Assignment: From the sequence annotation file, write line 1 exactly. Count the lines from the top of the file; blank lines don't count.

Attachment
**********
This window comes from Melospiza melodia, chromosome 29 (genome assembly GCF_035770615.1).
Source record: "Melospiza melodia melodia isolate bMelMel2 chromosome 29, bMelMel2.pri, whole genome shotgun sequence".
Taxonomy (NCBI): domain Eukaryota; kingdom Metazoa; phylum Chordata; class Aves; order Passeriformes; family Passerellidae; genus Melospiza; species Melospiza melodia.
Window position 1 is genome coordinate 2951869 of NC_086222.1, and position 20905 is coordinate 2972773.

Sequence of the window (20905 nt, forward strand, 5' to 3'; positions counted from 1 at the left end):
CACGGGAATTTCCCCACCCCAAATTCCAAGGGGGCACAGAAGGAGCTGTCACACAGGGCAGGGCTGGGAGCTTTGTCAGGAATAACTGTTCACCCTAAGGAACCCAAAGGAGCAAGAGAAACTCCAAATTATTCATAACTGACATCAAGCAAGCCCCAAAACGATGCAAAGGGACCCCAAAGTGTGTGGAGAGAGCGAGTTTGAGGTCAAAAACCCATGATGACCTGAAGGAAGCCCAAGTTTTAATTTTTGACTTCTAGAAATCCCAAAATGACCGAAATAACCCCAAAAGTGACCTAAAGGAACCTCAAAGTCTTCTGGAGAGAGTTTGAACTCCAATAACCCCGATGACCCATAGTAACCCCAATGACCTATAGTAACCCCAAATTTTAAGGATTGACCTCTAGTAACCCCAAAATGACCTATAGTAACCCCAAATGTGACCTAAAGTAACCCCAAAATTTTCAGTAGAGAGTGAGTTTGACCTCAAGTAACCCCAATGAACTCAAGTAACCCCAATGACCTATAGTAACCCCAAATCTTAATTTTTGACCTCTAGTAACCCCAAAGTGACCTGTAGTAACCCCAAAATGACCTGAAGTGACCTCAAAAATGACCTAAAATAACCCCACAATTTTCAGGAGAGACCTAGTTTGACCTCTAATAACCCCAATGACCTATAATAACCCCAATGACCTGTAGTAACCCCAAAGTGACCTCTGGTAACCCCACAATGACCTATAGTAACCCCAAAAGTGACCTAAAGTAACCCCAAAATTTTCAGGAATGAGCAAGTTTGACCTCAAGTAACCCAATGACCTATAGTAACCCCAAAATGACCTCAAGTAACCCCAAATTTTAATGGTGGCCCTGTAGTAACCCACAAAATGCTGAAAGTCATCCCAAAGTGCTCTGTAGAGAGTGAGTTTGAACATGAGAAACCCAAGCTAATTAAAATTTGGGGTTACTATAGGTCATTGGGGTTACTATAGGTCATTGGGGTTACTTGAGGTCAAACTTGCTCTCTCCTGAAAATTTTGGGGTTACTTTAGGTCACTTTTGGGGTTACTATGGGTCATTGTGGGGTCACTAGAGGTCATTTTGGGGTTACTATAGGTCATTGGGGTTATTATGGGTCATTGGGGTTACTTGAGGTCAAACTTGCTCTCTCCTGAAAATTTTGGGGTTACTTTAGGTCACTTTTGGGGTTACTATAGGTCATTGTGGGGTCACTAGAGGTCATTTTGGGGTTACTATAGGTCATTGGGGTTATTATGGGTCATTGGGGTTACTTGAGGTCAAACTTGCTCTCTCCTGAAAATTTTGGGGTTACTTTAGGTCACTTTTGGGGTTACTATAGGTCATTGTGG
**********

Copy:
This window comes from Melospiza melodia, chromosome 29 (genome assembly GCF_035770615.1).